Risk of Extrapyramidal Syndromes Associated With Psychotropic Polypharmacy: A Study Based on Large-Scale Japanese Claims Data

  • Yoko HiranoEmail author
Original Research



Psychotropic polypharmacy is common in clinical practice although supporting evidence is limited. Extrapyramidal syndromes (EPS) are adverse events associated with use of psychotropic drugs, especially antipsychotics. There are quite a few reports that suggest association between each psychotropic drug and EPS; however, the risk of EPS associated with their polypharmacy has not been fully evaluated. This study aimed at examining the influence of psychotropic polypharmacy on EPS occurrence by drug category (anxiolytics, hypnotics, antidepressants, and antipsychotics).


Sequence symmetry analyses were conducted using a large-scale Japanese health insurance claims database. This method assessed asymmetry in the distribution of EPS occurrence defined as both a diagnosis of EPS and a prescription for antiparkinsonian drugs before and after initiation of psychotropic drugs. The adjusted sequence ratio (ASR) and its 95% confidence interval (CI) were calculated.


All categories of psychotropic drugs (anxiolytics, hypnotics, antidepressants, and antipsychotics) were significantly associated with EPS, and the tendency was stronger in polypharmacy associated with them. A clearer association between polypharmacy of BZs and EPS was indicated. In the analyses by subclasses of drugs, BZs, tetracyclic antidepressants, selective serotonin reuptake inhibitors, serotonin norepinephrine reuptake inhibitors, typical and atypical antipsychotics were significantly associated with EPS. The ASR of atypical antipsychotics (ASR 11.3, 95% CI 7.95-16.4) was higher than that of typical ones (ASR 2.96, 95% CI 2.06-4.33).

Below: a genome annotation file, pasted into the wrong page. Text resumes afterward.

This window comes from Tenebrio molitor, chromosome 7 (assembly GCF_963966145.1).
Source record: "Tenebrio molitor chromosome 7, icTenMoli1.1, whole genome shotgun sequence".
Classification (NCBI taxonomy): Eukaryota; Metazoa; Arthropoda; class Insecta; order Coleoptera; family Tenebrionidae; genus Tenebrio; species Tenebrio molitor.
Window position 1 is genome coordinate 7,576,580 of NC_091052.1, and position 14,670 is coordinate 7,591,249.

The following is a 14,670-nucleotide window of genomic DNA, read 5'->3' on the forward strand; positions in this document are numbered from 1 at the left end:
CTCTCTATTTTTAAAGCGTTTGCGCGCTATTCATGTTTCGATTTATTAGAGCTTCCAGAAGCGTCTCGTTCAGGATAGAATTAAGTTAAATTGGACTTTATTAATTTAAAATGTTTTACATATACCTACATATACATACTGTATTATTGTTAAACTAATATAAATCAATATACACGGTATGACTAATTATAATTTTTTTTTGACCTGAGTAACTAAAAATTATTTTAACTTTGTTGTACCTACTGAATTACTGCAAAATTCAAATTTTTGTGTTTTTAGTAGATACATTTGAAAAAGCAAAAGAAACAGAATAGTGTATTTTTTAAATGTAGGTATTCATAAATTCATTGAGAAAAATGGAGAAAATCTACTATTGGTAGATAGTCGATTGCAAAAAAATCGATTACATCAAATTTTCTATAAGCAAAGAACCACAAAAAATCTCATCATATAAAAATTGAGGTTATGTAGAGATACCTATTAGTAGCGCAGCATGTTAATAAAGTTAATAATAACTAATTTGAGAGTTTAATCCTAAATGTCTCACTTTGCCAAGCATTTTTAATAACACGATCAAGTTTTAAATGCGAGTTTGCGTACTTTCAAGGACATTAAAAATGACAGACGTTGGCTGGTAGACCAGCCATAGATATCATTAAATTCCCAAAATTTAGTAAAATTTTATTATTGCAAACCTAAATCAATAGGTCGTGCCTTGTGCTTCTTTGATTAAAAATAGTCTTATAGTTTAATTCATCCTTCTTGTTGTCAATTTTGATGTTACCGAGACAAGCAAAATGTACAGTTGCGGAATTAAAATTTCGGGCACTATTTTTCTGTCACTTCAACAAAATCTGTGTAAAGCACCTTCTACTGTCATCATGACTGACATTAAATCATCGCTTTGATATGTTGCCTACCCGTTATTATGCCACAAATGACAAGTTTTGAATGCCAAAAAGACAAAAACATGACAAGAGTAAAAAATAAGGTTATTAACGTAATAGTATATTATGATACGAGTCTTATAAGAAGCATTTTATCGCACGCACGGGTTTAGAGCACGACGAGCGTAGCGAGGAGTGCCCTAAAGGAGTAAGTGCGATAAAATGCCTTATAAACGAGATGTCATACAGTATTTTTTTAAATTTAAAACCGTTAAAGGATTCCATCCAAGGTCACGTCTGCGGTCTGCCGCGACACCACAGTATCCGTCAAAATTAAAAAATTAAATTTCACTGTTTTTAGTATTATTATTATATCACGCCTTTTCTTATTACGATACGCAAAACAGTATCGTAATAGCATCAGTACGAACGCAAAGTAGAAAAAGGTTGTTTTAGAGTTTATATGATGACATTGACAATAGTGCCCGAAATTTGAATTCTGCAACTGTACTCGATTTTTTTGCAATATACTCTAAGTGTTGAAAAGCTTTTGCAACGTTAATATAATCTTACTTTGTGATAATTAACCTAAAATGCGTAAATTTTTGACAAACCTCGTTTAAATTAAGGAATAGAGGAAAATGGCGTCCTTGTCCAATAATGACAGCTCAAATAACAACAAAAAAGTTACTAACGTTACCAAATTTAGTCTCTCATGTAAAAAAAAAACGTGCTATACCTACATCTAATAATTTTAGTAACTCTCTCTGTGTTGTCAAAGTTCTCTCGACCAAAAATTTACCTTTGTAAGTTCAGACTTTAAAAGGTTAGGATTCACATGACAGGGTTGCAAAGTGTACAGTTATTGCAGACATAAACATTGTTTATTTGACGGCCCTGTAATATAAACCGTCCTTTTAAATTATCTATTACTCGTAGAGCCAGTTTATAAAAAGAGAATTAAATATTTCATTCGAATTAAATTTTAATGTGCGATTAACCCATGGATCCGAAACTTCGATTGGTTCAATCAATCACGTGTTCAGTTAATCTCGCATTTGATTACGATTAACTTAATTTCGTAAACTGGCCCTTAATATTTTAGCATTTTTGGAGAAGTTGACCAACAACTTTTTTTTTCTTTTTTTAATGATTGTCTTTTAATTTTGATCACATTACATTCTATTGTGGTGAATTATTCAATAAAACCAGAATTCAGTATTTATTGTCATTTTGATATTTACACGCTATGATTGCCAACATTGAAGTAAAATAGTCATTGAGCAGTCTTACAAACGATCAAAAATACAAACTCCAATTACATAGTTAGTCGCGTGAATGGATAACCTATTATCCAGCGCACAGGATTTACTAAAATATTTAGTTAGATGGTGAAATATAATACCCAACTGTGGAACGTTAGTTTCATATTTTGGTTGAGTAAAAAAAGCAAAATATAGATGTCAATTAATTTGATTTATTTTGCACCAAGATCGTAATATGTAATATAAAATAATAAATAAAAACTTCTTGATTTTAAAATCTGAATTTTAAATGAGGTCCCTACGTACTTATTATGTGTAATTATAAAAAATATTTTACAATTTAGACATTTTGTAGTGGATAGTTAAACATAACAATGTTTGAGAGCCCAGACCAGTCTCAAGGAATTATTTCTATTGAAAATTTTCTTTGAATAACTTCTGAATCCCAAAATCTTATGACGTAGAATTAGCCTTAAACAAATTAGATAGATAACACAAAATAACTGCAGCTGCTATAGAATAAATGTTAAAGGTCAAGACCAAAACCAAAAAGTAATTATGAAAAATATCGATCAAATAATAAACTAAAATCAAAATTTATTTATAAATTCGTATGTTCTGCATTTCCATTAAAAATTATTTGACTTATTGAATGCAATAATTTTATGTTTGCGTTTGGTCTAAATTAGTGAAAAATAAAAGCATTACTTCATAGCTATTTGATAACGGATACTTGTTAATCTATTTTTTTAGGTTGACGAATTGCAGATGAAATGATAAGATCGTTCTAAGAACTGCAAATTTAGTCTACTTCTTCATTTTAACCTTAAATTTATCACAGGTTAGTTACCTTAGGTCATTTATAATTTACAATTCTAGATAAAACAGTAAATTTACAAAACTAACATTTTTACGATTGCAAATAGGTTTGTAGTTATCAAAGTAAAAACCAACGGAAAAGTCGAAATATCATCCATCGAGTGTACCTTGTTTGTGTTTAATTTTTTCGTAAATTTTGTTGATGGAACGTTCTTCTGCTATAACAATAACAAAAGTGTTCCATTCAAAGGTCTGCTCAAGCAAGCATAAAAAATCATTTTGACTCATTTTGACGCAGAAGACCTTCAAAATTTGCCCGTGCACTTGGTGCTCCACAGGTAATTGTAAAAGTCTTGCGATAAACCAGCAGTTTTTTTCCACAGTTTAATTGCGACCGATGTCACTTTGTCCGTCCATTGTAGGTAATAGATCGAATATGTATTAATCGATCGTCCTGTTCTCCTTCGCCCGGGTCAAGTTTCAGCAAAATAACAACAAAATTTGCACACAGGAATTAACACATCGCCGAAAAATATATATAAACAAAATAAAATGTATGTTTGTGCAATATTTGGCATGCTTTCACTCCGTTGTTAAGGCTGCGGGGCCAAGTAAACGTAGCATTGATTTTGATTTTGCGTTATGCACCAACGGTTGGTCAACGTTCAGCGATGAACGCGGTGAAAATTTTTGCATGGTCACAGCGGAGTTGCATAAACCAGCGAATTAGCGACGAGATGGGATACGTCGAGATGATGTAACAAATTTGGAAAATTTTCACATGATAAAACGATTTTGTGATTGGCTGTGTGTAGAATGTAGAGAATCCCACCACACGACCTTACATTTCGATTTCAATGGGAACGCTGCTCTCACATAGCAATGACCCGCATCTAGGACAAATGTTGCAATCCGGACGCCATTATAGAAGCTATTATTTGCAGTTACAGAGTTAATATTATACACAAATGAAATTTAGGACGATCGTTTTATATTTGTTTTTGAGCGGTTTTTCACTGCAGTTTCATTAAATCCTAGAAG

The association between psychotropic polypharmacy and EPS was indicated. Further investigation is needed to confirm these findings because of the pharmacoepidemiologic nature of this study.


claims data drug safety pharmacoepidemiology polypharmacy self-controlled study 


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Supplementary material

43441_2019_26_MOESM1_ESM.pdf (108 kb)
Supplementary material 1 (PDF 108kb)
43441_2019_26_MOESM2_ESM.pdf (187 kb)
Supplementary material 2 (PDF 188kb)

Copyright information

© The Author(s) 2020

Authors and Affiliations

  1. 1.Department of Clinical Medicine (Pharmaceutical Medicine), Graduate School of Pharmaceutical SciencesKitasato UniversityTokyoJapan

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